Foundations vs. Democracy

THINKING FOR OURSELVES

Foundations vs. Democracy

By Shea Howell

Michigan Citizen, Jan. 30- Feb. 5. 2011

I grew up in a company town. These were the small villages throughout the country where those who owned the mines and mills also owned just about everything else.  They owned the houses their workers rented. They owned the local grocery and clothing stores. Paychecks were in the form of script, reflecting the owner’s accounting of what was earned and owed to their various enterprises.

For most people, most of the time, what was owed outstripped what was earned.  This condition was celebrated in the line from the old country song, “I owe my soul to the company store.”

One of the hallmarks of this arrangement was the clarity with which economic power was used to silence political dissent. If anyone objected to working conditions or questioned the accounting methods of the company, they would soon find themselves without credit for food or a place to live. Unions became the only way for individuals to confront this kind of abuse of power. Over time, as unions expanded, the company towns disappeared.

But in Detroit lately they seem to be reemerging with a 21st Century twist. Raw economic power, wielded by foundation elites, is bending public polices to their will. With no public oversight, foundation and the corporate elites who support them are deciding what is best for all of us.

The activities of more than a dozen foundations in the shrinking of Detroit and the reshaping of our public schools have been too little recognized or  analyzed. But it is much discussed. As in the old company towns, this discussion rarely happens in public. Instead, leaders of community organizations, intellectuals, academics, artists, activists, journalists and a fair number of preachers find themselves dependent on foundation dollars for their paychecks. As a result, they are reluctant to openly criticize what many of them know to be disastrous public policy.

This lack of honest criticism by those whose livelihoods depend on grants is compounded by the power of foundations to control the intellectual climate surrounding their activities. In this month’s issue of the Atlantic, Chrystia Freeland writes of the new global elites behind foundations who “are using their wealth to test new ways to solve big problems.” Matthew Bishop and Michael Green call this practice “philanthrocapitalism” in their book with the same name.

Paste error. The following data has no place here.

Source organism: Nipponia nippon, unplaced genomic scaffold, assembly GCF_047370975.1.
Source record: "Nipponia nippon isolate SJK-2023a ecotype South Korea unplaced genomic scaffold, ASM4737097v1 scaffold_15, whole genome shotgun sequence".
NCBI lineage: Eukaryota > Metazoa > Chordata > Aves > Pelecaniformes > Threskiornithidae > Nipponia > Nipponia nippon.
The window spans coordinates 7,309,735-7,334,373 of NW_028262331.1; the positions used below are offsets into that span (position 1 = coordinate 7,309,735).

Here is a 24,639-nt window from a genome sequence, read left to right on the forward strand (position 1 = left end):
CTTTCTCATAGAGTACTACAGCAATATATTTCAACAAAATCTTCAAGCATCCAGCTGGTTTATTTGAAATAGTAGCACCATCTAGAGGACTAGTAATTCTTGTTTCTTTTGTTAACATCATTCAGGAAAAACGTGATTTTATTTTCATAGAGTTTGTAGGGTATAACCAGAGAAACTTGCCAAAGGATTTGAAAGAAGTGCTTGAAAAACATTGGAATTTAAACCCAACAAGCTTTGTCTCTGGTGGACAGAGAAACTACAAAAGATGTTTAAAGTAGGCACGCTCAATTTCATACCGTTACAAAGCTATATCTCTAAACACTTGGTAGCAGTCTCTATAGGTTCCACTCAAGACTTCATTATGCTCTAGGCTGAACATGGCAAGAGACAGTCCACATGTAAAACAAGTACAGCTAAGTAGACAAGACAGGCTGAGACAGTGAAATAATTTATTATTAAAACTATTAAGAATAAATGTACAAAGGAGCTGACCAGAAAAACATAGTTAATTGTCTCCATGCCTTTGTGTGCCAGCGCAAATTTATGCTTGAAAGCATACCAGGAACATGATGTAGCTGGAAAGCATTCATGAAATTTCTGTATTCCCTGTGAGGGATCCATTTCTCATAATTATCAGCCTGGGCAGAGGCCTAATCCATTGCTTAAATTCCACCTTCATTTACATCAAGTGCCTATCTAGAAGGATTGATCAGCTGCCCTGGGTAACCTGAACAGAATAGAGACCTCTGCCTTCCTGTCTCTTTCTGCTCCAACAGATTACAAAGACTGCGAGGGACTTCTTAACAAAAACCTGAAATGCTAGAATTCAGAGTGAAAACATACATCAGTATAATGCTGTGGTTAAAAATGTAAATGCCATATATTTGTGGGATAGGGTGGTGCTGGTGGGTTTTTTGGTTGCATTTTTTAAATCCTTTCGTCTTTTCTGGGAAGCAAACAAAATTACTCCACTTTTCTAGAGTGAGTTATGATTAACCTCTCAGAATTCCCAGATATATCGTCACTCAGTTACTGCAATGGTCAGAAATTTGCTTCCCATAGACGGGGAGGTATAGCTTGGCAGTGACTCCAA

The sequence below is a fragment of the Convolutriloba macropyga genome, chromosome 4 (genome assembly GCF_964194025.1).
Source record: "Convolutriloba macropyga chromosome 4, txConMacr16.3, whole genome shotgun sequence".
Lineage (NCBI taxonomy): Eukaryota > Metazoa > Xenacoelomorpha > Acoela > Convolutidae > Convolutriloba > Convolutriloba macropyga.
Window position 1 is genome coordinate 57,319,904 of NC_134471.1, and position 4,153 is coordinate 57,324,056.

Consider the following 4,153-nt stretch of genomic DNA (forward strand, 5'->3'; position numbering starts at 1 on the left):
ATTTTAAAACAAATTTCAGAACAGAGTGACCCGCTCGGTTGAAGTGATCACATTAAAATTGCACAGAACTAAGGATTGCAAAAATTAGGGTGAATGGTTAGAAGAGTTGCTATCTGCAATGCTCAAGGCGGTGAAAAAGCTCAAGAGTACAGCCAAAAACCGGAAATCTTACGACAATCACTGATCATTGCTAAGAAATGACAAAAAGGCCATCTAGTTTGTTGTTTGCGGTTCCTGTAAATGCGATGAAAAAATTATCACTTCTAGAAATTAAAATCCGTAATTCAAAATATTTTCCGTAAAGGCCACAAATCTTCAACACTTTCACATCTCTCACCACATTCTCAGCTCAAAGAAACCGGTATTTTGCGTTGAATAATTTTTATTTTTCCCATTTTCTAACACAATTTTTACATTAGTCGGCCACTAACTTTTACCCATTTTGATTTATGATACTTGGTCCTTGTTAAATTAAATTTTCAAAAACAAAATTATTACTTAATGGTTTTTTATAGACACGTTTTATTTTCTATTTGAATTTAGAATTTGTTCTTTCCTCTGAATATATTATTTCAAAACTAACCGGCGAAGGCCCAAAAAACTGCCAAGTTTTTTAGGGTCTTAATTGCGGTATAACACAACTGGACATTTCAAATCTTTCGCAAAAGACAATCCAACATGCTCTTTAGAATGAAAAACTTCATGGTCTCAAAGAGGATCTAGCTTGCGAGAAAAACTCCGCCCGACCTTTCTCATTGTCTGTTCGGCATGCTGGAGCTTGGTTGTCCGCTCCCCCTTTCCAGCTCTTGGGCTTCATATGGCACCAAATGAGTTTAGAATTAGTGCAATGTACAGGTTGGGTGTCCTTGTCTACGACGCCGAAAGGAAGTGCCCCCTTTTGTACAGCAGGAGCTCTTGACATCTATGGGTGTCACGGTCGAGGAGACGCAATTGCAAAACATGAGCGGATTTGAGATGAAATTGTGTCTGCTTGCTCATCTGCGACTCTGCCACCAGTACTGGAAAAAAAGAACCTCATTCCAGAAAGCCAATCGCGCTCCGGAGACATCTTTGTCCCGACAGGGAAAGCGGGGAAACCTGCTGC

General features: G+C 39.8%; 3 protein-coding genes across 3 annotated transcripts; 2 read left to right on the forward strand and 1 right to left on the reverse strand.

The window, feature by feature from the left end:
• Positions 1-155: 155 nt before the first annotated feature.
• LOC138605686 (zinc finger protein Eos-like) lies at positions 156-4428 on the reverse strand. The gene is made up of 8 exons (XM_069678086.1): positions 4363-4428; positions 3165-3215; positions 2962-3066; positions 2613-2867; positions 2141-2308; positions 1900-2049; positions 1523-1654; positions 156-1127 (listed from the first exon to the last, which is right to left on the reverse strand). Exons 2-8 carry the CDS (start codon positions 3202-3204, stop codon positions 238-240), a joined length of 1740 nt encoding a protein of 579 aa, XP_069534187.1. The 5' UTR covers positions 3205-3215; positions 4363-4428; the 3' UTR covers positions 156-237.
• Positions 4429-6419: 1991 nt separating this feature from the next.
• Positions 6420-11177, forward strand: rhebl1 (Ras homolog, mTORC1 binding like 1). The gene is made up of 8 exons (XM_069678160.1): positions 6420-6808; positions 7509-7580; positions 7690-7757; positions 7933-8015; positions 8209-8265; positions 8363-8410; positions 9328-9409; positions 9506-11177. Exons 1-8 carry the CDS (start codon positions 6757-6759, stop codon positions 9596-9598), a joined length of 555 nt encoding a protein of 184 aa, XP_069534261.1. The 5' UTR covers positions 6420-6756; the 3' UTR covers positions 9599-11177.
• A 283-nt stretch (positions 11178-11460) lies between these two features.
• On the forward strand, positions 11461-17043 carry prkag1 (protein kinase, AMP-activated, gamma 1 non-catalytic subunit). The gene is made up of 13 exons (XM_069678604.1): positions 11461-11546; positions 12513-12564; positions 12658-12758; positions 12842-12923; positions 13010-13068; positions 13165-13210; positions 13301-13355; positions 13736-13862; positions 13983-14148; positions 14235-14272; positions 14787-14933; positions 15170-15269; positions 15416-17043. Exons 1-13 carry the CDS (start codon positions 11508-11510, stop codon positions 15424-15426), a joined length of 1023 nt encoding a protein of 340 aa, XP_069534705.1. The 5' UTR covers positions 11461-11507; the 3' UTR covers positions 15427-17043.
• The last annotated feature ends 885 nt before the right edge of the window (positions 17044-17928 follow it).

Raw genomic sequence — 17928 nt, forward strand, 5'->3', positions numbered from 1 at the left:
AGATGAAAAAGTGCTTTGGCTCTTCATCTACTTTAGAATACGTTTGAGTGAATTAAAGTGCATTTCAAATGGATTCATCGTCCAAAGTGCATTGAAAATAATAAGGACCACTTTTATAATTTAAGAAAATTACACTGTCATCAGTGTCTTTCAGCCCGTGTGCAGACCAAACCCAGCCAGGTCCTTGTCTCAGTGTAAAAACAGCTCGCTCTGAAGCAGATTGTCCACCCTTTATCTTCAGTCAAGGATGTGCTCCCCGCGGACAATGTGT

This new kind of venture philanthropy includes the creation of think tanks and other propaganda efforts to erode resistance to their activities. Frequently, these philanthropic activities  are in line with the growth of personal fortunes.

By funding programs, data collection, evaluation processes, resource groups and think tanks, foundations are developing a closed system to support their ideas. This closed system is supported by grants to universities, TV networks and news organizations.

A recent article in the Columbia Journalism Review was among the first to raise concerns about the “large and complex web of media partnerships” taking shape.

In a recent book, With the Best of Intentions, Frederick Hess notes that “[A]cademics, activists and the policy community live in a world where philanthropists are royalty—where philanthropic support is often the ticket to talking big projects, making a difference and maintaining one’s livelihood.”

Joanne Barkan, writing recently in Dissent, concludes, “The cozy environment undermines all players—grantees, media, the public and the foundations themselves.”

Most importantly, the growing power of foundations to direct public policy through the massive use of untaxed private wealth  erodes the very foundations of democracy in our city and our country.

We in Detroit have the opportunity to challenge this growing threat to democracy. We should demand that foundations disclose the financial holdings of all board members. Moreover, we should demand that they conduct their meetings with public oversight. No other government-sanctioned body operates behind such closed doors. It’s time we demand that they open up.

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